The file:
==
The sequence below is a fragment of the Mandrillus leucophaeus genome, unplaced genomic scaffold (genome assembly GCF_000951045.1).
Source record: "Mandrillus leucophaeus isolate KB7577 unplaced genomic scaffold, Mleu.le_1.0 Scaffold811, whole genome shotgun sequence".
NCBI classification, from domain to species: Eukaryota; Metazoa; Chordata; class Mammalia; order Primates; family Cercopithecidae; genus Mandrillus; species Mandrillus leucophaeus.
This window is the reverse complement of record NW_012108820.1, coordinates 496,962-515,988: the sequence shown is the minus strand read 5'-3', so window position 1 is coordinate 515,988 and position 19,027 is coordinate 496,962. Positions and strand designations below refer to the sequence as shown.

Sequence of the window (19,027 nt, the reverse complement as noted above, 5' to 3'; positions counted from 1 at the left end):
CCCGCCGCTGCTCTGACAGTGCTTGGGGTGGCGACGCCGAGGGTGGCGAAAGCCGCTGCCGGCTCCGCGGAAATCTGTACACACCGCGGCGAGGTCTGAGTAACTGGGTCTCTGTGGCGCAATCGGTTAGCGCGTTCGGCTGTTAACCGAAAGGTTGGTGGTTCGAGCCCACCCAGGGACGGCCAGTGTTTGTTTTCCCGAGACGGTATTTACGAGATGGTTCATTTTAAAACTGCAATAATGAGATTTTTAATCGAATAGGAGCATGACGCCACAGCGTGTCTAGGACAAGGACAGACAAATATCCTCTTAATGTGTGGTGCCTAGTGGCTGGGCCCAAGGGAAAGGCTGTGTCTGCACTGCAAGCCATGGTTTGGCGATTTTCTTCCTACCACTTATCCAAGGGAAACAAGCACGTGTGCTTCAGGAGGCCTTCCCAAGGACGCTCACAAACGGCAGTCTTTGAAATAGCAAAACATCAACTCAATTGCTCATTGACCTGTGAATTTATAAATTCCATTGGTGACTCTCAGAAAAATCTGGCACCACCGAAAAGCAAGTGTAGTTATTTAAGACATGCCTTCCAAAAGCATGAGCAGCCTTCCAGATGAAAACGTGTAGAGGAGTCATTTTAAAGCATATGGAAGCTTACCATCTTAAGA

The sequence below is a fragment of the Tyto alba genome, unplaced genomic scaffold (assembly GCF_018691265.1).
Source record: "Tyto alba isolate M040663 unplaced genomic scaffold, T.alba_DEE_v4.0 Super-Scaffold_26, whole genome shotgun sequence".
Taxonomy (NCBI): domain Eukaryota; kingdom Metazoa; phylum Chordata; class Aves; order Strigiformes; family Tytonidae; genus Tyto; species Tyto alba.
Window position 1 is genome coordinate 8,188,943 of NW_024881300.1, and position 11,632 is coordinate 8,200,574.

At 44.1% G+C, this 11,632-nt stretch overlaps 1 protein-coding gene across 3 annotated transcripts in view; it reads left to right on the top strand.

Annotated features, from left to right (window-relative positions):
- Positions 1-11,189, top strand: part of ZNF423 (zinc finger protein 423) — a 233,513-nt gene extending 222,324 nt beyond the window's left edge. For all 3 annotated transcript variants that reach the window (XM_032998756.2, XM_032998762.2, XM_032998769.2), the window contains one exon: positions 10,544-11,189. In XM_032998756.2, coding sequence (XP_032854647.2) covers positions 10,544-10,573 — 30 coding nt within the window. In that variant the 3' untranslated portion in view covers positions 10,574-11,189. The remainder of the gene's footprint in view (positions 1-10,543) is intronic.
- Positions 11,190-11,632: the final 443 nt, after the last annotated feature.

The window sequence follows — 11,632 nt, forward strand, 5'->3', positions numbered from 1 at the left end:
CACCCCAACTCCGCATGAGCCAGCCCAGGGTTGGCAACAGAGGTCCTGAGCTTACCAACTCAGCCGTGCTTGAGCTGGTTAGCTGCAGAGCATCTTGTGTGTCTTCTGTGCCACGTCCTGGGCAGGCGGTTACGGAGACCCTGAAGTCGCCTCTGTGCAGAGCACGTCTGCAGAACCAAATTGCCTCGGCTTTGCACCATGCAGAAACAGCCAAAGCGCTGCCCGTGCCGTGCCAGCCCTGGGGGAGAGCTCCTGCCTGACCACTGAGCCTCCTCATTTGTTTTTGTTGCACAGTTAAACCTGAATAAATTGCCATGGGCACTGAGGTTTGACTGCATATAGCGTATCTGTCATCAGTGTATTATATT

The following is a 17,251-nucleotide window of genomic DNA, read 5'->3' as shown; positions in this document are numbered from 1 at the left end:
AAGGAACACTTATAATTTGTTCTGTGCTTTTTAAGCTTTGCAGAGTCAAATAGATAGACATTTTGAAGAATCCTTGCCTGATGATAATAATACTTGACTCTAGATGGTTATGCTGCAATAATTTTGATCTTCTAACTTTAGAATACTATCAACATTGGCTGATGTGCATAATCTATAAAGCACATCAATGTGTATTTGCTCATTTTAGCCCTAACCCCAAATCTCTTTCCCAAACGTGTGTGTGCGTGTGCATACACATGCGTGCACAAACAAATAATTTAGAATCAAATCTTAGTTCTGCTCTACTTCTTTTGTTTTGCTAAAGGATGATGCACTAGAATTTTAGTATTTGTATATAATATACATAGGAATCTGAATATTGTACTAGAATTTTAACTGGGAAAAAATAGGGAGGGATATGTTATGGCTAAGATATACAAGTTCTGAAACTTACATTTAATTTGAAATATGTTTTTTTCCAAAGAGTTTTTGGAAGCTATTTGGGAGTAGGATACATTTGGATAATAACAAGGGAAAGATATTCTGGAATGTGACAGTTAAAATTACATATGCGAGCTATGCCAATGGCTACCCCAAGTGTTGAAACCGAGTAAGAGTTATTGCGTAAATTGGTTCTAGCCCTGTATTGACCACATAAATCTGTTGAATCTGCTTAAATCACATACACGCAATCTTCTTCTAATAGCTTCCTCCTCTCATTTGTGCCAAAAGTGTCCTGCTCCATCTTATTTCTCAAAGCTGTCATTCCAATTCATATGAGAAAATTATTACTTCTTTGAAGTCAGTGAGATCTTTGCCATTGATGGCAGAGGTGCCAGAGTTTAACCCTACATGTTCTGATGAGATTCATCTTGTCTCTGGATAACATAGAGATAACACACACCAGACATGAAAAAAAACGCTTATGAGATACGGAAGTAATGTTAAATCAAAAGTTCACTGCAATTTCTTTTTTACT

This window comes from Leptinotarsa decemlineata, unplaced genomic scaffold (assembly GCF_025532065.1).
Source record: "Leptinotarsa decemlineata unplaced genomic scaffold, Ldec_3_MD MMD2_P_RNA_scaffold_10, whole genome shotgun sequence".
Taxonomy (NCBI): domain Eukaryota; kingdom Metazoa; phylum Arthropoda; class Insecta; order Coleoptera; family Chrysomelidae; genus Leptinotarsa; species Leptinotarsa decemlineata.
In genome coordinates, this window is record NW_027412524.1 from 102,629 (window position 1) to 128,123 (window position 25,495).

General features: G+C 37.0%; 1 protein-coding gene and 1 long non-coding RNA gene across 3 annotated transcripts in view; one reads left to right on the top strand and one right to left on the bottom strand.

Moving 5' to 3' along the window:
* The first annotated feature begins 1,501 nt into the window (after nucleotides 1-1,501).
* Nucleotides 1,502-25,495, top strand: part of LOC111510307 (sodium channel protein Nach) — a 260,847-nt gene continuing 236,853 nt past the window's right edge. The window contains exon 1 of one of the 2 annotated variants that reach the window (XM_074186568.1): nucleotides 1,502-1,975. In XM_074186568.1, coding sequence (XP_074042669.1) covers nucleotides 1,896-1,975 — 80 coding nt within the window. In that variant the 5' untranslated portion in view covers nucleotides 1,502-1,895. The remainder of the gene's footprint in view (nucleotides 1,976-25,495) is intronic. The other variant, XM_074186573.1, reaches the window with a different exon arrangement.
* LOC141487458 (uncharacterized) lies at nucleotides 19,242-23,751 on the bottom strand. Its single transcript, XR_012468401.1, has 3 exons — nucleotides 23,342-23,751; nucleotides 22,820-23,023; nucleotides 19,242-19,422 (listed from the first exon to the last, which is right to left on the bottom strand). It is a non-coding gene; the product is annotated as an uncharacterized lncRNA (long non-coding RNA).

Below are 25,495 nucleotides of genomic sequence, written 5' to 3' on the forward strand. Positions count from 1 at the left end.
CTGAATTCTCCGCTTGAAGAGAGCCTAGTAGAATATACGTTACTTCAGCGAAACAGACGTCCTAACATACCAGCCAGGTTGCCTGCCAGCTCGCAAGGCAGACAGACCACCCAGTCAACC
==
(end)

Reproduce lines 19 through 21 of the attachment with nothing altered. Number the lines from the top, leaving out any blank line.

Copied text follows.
This window comes from Leptinotarsa decemlineata, unplaced genomic scaffold (assembly GCF_025532065.1).
Source record: "Leptinotarsa decemlineata unplaced genomic scaffold, Ldec_3_MD MMD2_P_RNA_scaffold_10, whole genome shotgun sequence".
Taxonomy (NCBI): domain Eukaryota; kingdom Metazoa; phylum Arthropoda; class Insecta; order Coleoptera; family Chrysomelidae; genus Leptinotarsa; species Leptinotarsa decemlineata.